Albums of my life #1
Albums shape a lifelong love of music. My daughter has one favourite album that she plays almost non-stop.
And so it was for me when I was a teenager.
Back in those days, it was popular to tape your vinyl albums onto tape, and typically it was pick-and-mix as to what went onto each tape. A C-90 (I favoured the TDK ADX, but they did not appear until the nineties) would normally hold two albums (45 minutes on each side). I was lucky that Meat Loaf’s “Bat Out Of Hell” ( I really should sort out my Amazon associate links to earn from the dozens of viewers/readers I have) combined with Thin Lizzy’s “Jailbreak” on the same tape. For one hot summer (and the following autumn, and sporadically afterwards,) this was my musical poison. I’m sure that I didn’t get these albums until the early eighties, as they were released in 1976 and 1977 respectively, but they ended up on the same tape, sometime in the early eighties.
For a young lad living in central Scotland, these were, to a great extent, the taste of something foreign, exotic, and unattainable. Thin Lizzy were big in the USA, and wrote of it. Songs like “The Boys are Back in Town” spoke of a freedom (I was not yet a teenager) that couldn’t even think about. Similarly, Meat Loaf sang about girls, getting to the fourth base, breathless nights, and so on, with a similar effect on me.
Musically, Bat Out of Hell is outstanding. Much of it is shaped by songwriter im Steinman’s piano and Todd Rundgren’s guitar, and the production allows them space to flourish and (especially in Rundgren’s case) show off. I’m pretty sure that no album of that time sounded like this one, it was a true ground breaker, and I’m also sue that they set a precedent of power-rock followed by power-ballad that is still emulated today, influencing bands such as Bon Jovi, Aerosmith and Guns ‘n’ Roses.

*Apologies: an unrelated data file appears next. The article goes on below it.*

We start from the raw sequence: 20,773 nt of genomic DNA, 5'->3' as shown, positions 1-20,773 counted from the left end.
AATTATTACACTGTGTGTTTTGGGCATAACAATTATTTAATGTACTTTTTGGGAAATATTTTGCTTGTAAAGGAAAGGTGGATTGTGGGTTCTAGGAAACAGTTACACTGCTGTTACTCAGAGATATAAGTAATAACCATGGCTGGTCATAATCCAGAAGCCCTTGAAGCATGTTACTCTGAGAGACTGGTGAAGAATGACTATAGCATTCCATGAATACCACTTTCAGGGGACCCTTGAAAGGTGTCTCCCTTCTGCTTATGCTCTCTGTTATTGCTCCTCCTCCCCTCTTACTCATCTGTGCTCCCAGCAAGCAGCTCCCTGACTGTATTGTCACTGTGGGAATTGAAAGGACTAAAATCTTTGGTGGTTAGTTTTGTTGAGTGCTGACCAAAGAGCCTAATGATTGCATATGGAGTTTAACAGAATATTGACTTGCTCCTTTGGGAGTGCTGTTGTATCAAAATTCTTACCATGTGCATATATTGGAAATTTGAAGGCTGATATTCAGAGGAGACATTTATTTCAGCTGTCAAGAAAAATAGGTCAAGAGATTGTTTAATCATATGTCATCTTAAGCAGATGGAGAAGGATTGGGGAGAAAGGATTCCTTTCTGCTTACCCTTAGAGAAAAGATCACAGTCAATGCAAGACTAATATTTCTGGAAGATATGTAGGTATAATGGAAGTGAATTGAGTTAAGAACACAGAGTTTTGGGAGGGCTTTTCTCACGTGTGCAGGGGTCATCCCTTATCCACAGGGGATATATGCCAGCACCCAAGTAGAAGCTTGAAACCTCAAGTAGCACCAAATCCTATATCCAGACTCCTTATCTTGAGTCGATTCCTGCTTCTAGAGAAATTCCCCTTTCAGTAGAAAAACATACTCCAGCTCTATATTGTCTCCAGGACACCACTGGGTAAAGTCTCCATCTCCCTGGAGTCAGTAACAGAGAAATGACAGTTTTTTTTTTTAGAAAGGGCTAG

Musically, the Thin Lizzy album was a revelation to me. I’d grown up on punk (distorted guitars) and then onto heavy metal (distorted guitars). It was strange to find the clean and intricate guitars of Gorham and Robertson counterposed with distorted riffs, clean reverb-tinged solos and (shock) space for the rest of the song to breathe. Songs like “Angel From the Coast” and “Romeo and the Loney Girl” show this. Of course, the Meat Loaf album also left space, but the piano is a semi-percusive instrument that tends to fill space, and, of course, requires a rhythm to drive it. And remember that I heard all this through the ears of a wannabe guitarist. Even today I realise that these albums, especially the Thin Lizzy one, remind me that there’s more than one way to make a great song, and subtlety is an important tool. I hope that the current production mores, where the sound is compressed to fill all space, resulting in *everything* sounding good, and yet leaving the listener tired after an hour or so, will pass, and we will once again learn to listen to a huge dynamic range and enjoy what the composers and producers intended us to hear, instead of mastering an album to compete with ever other “in your face” mix that abounds.
Both albums have their hits, of course, I’m not backing losers here, even though 30-35 years have passed. Two of Thin Lizzy’s most memorable songs, “The Boys are Back in Town” and “Cowboy Song”, plus, of course, the concert favourite “Emerald,” featuring duelling guitars are on this album. The trademark harmony guitars are in evidence, of course.
“Bat Out Of Hell” spawned singles too – in fact, according to Wikipedia, just about every track was a single, somewhere. Most did not make the top ten, as the singles were not radio-friendly (back in those days, at least, they were not radio freindly; I’m sure they helped to mold the consequent radio-friendly Bon Jovi/G’n’R/Starship type of radio-oriented rock that we get nowadays, and if released again, would all hit the charts hard).
When I listen to these albums now, I’m transported back to my carefree (in retrospect) youth, my easily excited early-teen stage. I can still recall the smells, sights and sounds of that first summer I spent with these albums, falling asleep to the cassettes waking up and switching them back on, and I am reminded of many other memories that are linked to that time – Tom Russel’s Rock Show on Radio Clyde, Tommy Vance on the Friday Rock Show, seeing great bands like Metallica and Iron Maiden, time spent with my friends in their houses, listening to music, driving around in their cars, and many, many more.